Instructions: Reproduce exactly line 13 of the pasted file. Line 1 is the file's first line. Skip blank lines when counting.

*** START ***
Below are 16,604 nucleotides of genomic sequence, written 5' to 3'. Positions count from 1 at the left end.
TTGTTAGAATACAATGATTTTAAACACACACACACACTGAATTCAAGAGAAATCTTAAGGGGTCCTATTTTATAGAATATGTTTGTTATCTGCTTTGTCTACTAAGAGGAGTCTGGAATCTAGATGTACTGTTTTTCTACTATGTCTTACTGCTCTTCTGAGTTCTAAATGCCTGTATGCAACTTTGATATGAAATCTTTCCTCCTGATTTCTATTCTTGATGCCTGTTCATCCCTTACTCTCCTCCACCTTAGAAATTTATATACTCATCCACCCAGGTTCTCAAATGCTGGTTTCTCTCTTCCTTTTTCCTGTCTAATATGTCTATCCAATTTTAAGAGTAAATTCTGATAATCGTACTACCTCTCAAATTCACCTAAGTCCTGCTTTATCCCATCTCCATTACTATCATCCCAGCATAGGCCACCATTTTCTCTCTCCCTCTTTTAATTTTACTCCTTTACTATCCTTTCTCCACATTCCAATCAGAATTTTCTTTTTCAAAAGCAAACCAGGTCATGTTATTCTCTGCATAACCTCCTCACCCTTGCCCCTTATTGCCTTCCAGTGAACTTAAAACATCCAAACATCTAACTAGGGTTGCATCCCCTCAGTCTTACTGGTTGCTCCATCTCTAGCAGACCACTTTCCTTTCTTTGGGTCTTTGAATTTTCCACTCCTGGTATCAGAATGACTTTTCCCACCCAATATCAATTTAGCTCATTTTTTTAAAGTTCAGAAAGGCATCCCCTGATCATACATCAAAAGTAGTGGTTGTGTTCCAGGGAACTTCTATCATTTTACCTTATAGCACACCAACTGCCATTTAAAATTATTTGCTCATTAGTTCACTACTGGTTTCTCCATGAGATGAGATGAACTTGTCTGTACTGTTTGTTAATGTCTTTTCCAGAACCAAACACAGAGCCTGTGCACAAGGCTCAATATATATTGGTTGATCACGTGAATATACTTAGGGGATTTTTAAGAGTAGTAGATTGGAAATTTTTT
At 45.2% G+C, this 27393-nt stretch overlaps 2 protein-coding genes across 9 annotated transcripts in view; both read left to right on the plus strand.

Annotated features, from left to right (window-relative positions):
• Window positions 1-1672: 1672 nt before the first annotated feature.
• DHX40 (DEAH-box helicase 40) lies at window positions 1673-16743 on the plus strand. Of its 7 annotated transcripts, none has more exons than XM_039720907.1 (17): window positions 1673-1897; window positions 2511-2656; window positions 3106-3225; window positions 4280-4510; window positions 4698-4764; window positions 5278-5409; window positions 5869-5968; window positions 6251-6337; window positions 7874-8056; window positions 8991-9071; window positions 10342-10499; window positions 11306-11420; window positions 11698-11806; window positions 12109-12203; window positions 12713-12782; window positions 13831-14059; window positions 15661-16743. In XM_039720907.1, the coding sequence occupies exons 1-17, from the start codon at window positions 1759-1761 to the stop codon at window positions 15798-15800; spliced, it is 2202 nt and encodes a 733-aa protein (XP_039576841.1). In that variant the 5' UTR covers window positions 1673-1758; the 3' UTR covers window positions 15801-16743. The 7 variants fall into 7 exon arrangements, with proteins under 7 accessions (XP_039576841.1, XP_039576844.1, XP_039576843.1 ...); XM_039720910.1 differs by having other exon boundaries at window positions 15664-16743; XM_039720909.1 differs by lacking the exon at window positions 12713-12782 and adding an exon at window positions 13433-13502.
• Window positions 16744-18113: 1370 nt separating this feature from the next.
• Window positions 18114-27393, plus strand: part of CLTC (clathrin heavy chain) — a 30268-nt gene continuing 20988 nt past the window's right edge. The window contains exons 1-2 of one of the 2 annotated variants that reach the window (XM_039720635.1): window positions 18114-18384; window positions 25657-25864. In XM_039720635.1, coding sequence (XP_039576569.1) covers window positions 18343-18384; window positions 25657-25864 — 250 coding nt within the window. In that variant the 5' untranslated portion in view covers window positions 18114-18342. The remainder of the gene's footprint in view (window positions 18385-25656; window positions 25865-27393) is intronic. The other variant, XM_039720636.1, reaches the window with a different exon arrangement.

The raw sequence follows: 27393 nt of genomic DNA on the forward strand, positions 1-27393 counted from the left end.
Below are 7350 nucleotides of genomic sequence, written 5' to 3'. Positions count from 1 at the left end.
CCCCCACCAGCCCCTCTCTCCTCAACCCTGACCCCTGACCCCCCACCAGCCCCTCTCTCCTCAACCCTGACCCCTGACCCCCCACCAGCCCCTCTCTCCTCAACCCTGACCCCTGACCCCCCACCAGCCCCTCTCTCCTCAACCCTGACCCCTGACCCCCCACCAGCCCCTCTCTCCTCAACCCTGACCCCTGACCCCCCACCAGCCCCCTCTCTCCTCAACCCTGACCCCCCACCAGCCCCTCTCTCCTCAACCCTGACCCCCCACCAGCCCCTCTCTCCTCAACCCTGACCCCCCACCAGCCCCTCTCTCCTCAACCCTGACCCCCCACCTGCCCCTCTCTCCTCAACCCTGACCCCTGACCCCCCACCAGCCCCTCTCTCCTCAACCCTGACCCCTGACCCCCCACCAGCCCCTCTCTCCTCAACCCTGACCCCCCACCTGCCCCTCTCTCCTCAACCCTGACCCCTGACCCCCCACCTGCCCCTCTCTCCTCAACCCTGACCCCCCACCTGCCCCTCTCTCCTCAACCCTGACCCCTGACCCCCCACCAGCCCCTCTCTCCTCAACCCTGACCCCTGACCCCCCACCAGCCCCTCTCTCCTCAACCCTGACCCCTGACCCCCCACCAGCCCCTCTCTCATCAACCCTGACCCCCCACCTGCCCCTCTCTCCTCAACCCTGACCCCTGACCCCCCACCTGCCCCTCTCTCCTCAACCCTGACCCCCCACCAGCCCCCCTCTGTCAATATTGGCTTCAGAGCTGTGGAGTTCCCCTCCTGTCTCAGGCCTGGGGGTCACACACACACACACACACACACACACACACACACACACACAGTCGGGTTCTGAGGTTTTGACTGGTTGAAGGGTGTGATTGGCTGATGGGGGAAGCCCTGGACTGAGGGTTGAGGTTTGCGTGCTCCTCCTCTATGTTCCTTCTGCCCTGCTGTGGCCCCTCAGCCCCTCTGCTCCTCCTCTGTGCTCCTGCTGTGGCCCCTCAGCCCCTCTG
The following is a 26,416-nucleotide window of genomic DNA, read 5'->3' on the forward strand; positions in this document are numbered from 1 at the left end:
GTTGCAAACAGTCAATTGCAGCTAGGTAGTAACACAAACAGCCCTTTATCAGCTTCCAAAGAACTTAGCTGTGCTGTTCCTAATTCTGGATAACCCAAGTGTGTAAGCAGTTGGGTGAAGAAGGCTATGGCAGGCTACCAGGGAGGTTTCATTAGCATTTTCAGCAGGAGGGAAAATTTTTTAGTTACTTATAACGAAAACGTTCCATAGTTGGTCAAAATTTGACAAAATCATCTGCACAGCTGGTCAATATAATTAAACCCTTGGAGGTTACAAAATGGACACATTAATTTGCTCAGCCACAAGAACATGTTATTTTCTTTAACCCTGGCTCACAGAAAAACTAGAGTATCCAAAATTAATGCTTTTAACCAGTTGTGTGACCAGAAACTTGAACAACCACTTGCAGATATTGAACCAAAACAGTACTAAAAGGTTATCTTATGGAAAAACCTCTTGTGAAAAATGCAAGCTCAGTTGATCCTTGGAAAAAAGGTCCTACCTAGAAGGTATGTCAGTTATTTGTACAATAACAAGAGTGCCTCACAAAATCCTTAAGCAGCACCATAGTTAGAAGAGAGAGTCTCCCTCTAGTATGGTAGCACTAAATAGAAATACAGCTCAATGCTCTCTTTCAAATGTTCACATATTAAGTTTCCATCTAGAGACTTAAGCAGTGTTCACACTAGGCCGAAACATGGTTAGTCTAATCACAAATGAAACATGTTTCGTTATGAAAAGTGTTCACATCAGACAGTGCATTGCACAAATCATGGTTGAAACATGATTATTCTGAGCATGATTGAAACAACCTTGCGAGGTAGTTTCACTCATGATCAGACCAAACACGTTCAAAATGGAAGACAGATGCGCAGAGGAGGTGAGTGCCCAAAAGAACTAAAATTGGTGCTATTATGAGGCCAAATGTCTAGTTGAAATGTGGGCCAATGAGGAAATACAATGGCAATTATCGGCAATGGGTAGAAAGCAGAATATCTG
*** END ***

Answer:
GTTGCAAACAGTCAATTGCAGCTAGGTAGTAACACAAACAGCCCTTTATCAGCTTCCAAAGAACTTAGCTGTGCTGTTCCTAATTCTGGATAACCCAAGTGTGTAAGCAGTTGGGTGAAGAAGGCTATGGCAGGCTACCAGGGAGGTTTCATTAGCATTTTCAGCAGGAGGGAAAATTTTTTAGTTACTTATAACGAAAACGTTCCATAGTTGGTCAAAATTTGACAAAATCATCTGCACAGCTGGTCAATATAATTAAACCCTTGGAGGTTACAAAATGGACACATTAATTTGCTCAGCCACAAGAACATGTTATTTTCTTTAACCCTGGCTCACAGAAAAACTAGAGTATCCAAAATTAATGCTTTTAACCAGTTGTGTGACCAGAAACTTGAACAACCACTTGCAGATATTGAACCAAAACAGTACTAAAAGGTTATCTTATGGAAAAACCTCTTGTGAAAAATGCAAGCTCAGTTGATCCTTGGAAAAAAGGTCCTACCTAGAAGGTATGTCAGTTATTTGTACAATAACAAGAGTGCCTCACAAAATCCTTAAGCAGCACCATAGTTAGAAGAGAGAGTCTCCCTCTAGTATGGTAGCACTAAATAGAAATACAGCTCAATGCTCTCTTTCAAATGTTCACATATTAAGTTTCCATCTAGAGACTTAAGCAGTGTTCACACTAGGCCGAAACATGGTTAGTCTAATCACAAATGAAACATGTTTCGTTATGAAAAGTGTTCACATCAGACAGTGCATTGCACAAATCATGGTTGAAACATGATTATTCTGAGCATGATTGAAACAACCTTGCGAGGTAGTTTCACTCATGATCAGACCAAACACGTTCAAAATGGAAGACAGATGCGCAGAGGAGGTGAGTGCCCAAAAGAACTAAAATTGGTGCTATTATGAGGCCAAATGTCTAGTTGAAATGTGGGCCAATGAGGAAATACAATGGCAATTATCGGCAATGGGTAGAAAGCAGAATATCTG